When it comes to racing, hardcore racers always do their best to shave weight and make their car as light as possible. In some areas, however, thinning out the materials could be more detrimental than beneficial. Racers have been replacing heavy sheet metal with fiberglass or carbon fiber for decades to shave weight without sacrificing integrity. But one area that has been a concern is the glass on a vehicle. We all know that glass can get quite heavy, and you must have it on your car. Add up the weight of a windshield and a back window, then throw in the side glass and you’ve got quite a bit of weight there to contend with.
If glass was flat, there would be a more simple solution: just replace your flat glass with sheets of Lexan, problem solved. But in the race for better aerodynamics, even the side glass is curved on most automobiles, so replacing the heavy glass is a little more complicated. One option is to replace your windows with products from Optic Armor, a leader in manufacturing composite race car, Jeep, drag boat, heavy equipment, and motorcycle windows. Recently, we sat down with Jim Dunham, Optic Armor’s Marketing Manager, to discuss the available windows that they manufacture, how to select the one that’s right for your car, and also how to maintain them.
About Optic Armor
Optic Armor is a company that specializes in lightweight, shatter resistant windows for all kinds of different motorsports. Their windows incorporate unique, lightweight and scratch-resistant designs that provide ultimate clarity and all of the characteristics of polycarbonate. You’re probably familiar with polycarbonate if you work around the shop, many protective eyewear is made of the same material because of it’s high impact strength and its scratch resistance.
Polycarbonate is a thermoplastic polymer that is easy to form and mold, but unlike plexiglass it doesn’t give up optical clarity during the process. If you’ve ever dropped your shop glasses and were surprised that they didn’t break or scratch, then you already know that polycarbonate is tough, and reliable.
- Amazing optical clarity
- Chemical & scratch resistant inside and out
- 250 times stronger than factory glass
- 50% to 75% the weight of factory glass
- No special cleaners needed
- Various thicknesses available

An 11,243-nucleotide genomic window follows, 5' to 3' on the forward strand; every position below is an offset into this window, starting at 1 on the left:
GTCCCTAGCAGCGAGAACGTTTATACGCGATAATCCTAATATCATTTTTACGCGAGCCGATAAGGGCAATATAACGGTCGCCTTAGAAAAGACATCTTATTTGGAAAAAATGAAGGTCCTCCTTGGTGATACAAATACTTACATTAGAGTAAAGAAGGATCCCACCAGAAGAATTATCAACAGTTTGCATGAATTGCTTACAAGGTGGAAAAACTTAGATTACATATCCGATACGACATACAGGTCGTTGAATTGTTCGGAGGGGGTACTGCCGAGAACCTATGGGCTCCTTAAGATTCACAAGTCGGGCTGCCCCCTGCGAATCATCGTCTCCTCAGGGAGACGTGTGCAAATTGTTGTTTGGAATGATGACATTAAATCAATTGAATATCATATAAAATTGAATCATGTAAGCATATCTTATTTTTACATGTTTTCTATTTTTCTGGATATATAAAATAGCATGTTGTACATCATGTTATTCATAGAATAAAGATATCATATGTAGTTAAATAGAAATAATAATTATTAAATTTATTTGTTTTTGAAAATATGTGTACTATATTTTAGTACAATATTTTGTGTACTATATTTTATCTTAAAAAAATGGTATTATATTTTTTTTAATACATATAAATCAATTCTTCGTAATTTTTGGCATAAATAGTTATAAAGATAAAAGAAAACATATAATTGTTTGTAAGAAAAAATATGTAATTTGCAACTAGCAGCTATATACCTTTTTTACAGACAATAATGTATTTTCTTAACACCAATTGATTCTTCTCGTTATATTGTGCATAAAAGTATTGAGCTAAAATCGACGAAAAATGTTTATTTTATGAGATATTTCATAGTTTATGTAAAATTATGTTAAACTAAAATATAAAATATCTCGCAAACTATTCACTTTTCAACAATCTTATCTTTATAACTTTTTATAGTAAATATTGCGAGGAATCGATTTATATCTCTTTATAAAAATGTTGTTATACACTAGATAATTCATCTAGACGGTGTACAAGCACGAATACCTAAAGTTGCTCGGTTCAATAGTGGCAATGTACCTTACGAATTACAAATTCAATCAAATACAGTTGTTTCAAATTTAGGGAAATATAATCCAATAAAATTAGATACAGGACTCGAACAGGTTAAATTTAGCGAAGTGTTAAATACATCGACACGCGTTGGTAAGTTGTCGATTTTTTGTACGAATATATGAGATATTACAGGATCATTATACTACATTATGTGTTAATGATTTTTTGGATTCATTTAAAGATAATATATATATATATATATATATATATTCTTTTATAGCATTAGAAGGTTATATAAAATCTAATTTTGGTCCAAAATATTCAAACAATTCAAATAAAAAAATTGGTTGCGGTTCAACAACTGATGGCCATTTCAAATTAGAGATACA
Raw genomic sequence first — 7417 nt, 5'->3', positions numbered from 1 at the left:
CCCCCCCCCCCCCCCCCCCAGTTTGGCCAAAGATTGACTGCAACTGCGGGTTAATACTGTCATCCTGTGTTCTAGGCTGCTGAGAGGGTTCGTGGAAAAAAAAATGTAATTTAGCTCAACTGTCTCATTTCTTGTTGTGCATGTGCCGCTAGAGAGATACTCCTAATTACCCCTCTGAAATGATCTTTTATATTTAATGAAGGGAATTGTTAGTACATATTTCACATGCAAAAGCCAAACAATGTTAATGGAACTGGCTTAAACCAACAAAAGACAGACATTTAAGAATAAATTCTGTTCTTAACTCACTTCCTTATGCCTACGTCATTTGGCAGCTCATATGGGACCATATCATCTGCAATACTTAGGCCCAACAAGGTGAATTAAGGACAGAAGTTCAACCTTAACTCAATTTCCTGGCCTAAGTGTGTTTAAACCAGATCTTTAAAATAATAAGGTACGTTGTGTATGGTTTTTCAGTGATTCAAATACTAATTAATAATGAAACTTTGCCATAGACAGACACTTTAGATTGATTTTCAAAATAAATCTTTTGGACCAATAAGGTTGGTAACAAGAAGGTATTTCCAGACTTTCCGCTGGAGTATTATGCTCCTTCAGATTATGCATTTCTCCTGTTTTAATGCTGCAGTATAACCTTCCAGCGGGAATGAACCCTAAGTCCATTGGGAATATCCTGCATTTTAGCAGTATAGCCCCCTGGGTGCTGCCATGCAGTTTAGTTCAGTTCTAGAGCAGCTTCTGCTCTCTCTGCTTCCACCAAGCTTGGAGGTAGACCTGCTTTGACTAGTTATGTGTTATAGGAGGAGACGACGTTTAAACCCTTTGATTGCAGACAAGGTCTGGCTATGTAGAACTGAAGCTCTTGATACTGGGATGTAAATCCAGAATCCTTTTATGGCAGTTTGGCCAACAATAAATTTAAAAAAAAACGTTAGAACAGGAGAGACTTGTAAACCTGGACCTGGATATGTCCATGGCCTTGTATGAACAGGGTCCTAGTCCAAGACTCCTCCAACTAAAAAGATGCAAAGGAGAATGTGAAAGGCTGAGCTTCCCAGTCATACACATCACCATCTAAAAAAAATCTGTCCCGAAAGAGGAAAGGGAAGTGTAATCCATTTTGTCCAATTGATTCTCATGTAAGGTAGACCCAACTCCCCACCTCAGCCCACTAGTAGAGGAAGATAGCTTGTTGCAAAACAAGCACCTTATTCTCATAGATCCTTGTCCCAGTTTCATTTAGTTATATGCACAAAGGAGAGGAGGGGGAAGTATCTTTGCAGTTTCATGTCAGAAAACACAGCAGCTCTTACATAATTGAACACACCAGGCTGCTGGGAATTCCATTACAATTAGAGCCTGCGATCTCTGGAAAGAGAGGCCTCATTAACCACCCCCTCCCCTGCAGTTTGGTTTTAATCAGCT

- Form matches factory glass
- Amazing water shedding capabilities eliminates need for wipers
- Hundreds of applications available
For those of you looking to shave weight from your race car, Optic Armor guarantees that these windows can reduce as much as 75% of the weight that you would normally have with factory glass. Dunham told us, “On a ’93-02 Camaro/Firebird, you’ll drop 47 lbs. from the factory front and rear glass by switching to Optic Armor.”
Going a step further, Optic Armor claims they are an amazing two-hundred-fifty times stronger than the OEM glass. A claim that Dunham makes on the companies behalf due to the incredible amount of man hours spent researching and developing each and every Lexan window that they produce.
Optic Armor promises optical clarity and a form that matches the factory glass to the exact measurement. This makes the car builder’s life much easier, as it ensures a drop-in and worry-free installation.
They have begun expanding their Drop In Blackout Line (DIBO) which is a pre-formed and trim-to-fit, ready to install window. It incorporates the black-out edging known in the industry as the frit, giving your windows a factory installed look. Their expanded line will cover the ’79-present Mustangs, ’93-02 Camaro/Firebirds, ’97-present Corvettes, and ’08-present Dodge Challengers.
If you take a minute to review the Optic Armor Application Guide, you’ll see that they not only cater to the late-model crowd, but owners of classic musclecars can typically find a replacement for their glass as well.